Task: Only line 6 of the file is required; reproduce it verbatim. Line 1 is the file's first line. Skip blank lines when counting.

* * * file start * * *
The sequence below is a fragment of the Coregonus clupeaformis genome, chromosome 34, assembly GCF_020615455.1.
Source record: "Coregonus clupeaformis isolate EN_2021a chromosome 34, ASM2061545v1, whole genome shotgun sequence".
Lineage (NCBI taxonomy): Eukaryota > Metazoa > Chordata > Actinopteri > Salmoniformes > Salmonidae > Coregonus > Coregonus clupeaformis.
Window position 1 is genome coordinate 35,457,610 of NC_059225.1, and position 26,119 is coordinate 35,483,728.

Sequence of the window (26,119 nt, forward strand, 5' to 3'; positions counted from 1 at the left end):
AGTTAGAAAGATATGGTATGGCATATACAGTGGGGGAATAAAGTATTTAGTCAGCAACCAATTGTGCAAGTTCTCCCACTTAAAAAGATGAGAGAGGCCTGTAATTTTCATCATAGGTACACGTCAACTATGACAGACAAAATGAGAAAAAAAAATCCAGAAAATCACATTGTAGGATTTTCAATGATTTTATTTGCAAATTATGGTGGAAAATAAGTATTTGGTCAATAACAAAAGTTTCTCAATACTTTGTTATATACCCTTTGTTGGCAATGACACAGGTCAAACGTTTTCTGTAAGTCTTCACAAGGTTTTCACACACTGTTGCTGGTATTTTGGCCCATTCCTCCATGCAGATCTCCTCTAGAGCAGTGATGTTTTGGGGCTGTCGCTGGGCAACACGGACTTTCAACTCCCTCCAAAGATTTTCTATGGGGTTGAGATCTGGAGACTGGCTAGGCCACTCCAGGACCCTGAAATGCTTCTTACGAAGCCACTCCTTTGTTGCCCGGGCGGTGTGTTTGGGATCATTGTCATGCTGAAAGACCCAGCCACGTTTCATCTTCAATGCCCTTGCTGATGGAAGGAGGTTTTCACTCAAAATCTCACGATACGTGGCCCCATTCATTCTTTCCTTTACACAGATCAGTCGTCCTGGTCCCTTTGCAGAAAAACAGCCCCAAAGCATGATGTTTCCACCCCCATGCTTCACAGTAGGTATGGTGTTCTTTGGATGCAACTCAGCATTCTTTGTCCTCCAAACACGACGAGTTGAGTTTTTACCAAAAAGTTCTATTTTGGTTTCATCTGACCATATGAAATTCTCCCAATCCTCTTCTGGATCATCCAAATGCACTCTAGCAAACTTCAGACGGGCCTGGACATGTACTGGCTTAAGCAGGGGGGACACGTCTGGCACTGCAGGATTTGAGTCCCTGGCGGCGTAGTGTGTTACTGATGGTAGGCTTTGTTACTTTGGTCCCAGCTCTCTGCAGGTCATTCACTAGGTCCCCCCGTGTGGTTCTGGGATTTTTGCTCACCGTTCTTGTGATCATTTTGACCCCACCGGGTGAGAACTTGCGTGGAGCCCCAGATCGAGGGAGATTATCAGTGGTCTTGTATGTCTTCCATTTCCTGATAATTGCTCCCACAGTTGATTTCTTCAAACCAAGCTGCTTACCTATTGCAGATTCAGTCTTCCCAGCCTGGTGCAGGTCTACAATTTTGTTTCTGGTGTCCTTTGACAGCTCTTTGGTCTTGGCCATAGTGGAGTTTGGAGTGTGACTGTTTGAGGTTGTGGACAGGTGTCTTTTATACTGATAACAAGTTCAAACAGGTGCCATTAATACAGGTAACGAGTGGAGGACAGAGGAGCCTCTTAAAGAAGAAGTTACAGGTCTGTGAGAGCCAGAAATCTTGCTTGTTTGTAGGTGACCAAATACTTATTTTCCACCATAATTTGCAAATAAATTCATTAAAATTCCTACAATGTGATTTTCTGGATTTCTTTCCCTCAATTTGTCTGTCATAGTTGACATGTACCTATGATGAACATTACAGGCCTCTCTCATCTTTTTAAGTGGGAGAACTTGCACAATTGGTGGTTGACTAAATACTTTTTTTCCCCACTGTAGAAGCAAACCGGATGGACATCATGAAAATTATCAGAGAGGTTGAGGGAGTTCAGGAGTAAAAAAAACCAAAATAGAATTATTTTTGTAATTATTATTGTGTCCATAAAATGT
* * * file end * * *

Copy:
AGTTAGAAAGATATGGTATGGCATATACAGTGGGGGAATAAAGTATTTAGTCAGCAACCAATTGTGCAAGTTCTCCCACTTAAAAAGATGAGAGAGGCCTGTAATTTTCATCATAGGTACACGTCAACTATGACAGACAAAATGAGAAAAAAAAATCCAGAAAATCACATTGTAGGATTTTCAATGATTTTATTTGCAAATTATGGTGGAAAATAAGTATTTGGTCAATAACAAAAGTTTCTCAATACTTTGTTATATACCCTTTGTTGGCAATGACACAGGTCAAACGTTTTCTGTAAGTCTTCACAAGGTTTTCACACACTGTTGCTGGTATTTTGGCCCATTCCTCCATGCAGATCTCCTCTAGAGCAGTGATGTTTTGGGGCTGTCGCTGGGCAACACGGACTTTCAACTCCCTCCAAAGATTTTCTATGGGGTTGAGATCTGGAGACTGGCTAGGCCACTCCAGGACCCTGAAATGCTTCTTACGAAGCCACTCCTTTGTTGCCCGGGCGGTGTGTTTGGGATCATTGTCATGCTGAAAGACCCAGCCACGTTTCATCTTCAATGCCCTTGCTGATGGAAGGAGGTTTTCACTCAAAATCTCACGATACGTGGCCCCATTCATTCTTTCCTTTACACAGATCAGTCGTCCTGGTCCCTTTGCAGAAAAACAGCCCCAAAGCATGATGTTTCCACCCCCATGCTTCACAGTAGGTATGGTGTTCTTTGGATGCAACTCAGCATTCTTTGTCCTCCAAACACGACGAGTTGAGTTTTTACCAAAAAGTTCTATTTTGGTTTCATCTGACCATATGAAATTCTCCCAATCCTCTTCTGGATCATCCAAATGCACTCTAGCAAACTTCAGACGGGCCTGGACATGTACTGGCTTAAGCAGGGGGGACACGTCTGGCACTGCAGGATTTGAGTCCCTGGCGGCGTAGTGTGTTACTGATGGTAGGCTTTGTTACTTTGGTCCCAGCTCTCTGCAGGTCATTCACTAGGTCCCCCCGTGTGGTTCTGGGATTTTTGCTCACCGTTCTTGTGATCATTTTGACCCCACCGGGTGAGAACTTGCGTGGAGCCCCAGATCGAGGGAGATTATCAGTGGTCTTGTATGTCTTCCATTTCCTGATAATTGCTCCCACAGTTGATTTCTTCAAACCAAGCTGCTTACCTATTGCAGATTCAGTCTTCCCAGCCTGGTGCAGGTCTACAATTTTGTTTCTGGTGTCCTTTGACAGCTCTTTGGTCTTGGCCATAGTGGAGTTTGGAGTGTGACTGTTTGAGGTTGTGGACAGGTGTCTTTTATACTGATAACAAGTTCAAACAGGTGCCATTAATACAGGTAACGAGTGGAGGACAGAGGAGCCTCTTAAAGAAGAAGTTACAGGTCTGTGAGAGCCAGAAATCTTGCTTGTTTGTAGGTGACCAAATACTTATTTTCCACCATAATTTGCAAATAAATTCATTAAAATTCCTACAATGTGATTTTCTGGATTTCTTTCCCTCAATTTGTCTGTCATAGTTGACATGTACCTATGATGAACATTACAGGCCTCTCTCATCTTTTTAAGTGGGAGAACTTGCACAATTGGTGGTTGACTAAATACTTTTTTTCCCCACTGTAGAAGCAAACCGGATGGACATCATGAAAATTATCAGAGAGGTTGAGGGAGTTCAGGAGTAAAAAAAACCAAAATAGAATTATTTTTGTAATTATTATTGTGTCCATAAAATGT